Engagement is just one of many problems yet to be fully resolved on the online frontier. Students on online MBA programs do not get as much face-to-face networking opportunities.

“It’s a concern to us, to make sure students feel they are really part of this university,” says Dean Anandalingam. “We will have some pre-recorded lectures in video format, but there will also be real-time lectures and coursework for every course.”

MIP’s Flex EMBA students will still meet in person, says Federico. “You will still be able to create networks and in a traditional format. And this is boosted by face-to-face interactions with students on the other MBA programs,” he says.

He also points out that although many programs have older cohorts, some European schools are becoming increasingly younger.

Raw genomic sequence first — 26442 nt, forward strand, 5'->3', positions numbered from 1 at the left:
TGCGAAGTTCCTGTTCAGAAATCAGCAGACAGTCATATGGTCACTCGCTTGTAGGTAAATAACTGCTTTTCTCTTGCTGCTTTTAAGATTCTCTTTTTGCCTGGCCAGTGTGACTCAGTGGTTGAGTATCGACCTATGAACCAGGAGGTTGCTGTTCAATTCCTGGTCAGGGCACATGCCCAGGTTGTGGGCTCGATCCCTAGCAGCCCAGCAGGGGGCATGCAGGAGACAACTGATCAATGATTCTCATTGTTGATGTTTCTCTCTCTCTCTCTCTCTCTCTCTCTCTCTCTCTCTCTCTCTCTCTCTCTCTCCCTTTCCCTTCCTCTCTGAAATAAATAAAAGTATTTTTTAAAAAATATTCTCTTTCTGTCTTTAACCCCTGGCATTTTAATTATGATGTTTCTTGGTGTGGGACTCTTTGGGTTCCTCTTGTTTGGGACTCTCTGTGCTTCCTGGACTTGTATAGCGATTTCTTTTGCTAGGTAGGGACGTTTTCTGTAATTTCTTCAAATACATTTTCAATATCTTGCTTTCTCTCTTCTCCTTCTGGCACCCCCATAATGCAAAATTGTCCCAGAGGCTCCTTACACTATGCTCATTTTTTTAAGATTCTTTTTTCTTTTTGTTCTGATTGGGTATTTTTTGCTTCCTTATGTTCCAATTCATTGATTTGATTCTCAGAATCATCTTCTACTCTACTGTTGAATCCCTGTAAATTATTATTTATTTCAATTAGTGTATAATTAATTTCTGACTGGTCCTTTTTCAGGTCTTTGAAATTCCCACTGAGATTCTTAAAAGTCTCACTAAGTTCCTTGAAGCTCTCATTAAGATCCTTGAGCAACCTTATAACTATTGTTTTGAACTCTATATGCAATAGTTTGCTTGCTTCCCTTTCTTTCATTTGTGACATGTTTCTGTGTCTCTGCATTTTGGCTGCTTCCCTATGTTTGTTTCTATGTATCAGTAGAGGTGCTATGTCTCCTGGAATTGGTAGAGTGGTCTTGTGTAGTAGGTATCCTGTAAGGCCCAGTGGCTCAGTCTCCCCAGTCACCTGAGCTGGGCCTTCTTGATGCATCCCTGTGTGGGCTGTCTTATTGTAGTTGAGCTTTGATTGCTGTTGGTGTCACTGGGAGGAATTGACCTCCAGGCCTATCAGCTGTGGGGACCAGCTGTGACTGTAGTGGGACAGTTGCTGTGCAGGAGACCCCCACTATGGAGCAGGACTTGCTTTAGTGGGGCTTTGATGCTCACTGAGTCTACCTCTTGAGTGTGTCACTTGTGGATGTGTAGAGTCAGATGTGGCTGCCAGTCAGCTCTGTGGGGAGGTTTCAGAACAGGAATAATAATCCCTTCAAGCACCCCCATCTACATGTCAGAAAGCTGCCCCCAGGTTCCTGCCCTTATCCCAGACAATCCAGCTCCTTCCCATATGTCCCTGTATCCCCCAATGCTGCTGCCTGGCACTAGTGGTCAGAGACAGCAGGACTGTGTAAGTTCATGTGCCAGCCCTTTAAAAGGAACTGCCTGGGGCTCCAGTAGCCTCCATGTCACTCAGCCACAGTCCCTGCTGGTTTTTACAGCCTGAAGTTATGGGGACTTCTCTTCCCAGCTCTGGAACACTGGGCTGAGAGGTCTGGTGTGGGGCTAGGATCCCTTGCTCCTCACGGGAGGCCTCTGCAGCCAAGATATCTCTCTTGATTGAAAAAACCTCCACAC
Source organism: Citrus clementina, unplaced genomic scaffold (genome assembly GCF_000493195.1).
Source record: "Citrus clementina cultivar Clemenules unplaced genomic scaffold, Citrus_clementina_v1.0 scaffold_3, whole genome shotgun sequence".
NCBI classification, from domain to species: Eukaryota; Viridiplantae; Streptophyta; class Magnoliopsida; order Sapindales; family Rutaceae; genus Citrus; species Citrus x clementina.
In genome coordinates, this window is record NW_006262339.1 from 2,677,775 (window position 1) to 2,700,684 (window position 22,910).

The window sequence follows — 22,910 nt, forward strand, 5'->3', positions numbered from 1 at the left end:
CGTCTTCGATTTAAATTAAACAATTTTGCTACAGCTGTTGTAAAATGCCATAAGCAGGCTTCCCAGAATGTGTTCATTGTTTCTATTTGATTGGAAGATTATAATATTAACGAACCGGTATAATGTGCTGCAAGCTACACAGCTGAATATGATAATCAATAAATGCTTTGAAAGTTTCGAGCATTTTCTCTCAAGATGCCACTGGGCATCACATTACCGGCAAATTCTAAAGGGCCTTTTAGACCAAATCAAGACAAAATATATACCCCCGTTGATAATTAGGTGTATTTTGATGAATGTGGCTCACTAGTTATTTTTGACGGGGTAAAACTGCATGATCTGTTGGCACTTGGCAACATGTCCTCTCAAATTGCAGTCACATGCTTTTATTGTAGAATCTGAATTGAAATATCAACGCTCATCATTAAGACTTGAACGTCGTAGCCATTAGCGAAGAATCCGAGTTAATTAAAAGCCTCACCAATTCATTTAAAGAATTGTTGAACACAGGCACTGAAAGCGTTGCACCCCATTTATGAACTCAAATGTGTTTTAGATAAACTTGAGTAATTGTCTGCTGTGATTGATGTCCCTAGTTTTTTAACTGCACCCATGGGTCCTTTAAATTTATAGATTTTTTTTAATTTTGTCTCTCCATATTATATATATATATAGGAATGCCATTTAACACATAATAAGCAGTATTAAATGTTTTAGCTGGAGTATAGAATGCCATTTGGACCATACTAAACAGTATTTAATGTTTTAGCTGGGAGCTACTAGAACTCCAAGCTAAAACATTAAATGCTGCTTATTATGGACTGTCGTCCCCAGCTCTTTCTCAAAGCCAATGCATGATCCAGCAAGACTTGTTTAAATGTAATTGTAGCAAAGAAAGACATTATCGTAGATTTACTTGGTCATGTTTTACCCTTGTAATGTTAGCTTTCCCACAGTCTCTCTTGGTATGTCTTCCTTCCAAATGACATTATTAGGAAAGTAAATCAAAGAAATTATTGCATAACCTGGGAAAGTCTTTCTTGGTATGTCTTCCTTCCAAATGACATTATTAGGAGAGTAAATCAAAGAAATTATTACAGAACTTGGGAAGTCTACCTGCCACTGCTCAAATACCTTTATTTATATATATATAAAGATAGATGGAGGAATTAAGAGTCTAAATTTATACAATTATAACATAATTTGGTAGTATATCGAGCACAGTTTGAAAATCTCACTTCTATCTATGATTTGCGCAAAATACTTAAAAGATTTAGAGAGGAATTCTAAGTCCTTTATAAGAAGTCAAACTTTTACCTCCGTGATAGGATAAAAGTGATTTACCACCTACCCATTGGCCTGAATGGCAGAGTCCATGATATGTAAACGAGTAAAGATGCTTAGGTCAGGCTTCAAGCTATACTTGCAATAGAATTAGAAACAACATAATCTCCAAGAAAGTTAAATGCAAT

Dr Ashutosh Deshmukh, Program Chair of Penn State's online-only iMBA, is sceptical about Moocs, but insists online MBA degrees do not lack networking. “IMBA students network with their teammates, and also with the other students in the cohort. We also assign alums as mentors to students,” he says.

The market is becoming more competitive, although there is still potential for growth.

But online MBAs are not just cash-cows. MIP's Federico says that although traditional distance learning and online MBAs have been a "one-way process", new technology has changed the game.

“They are normally content replicators. But we believe in peer-to-peer learning and new technology allows us to enable that online.”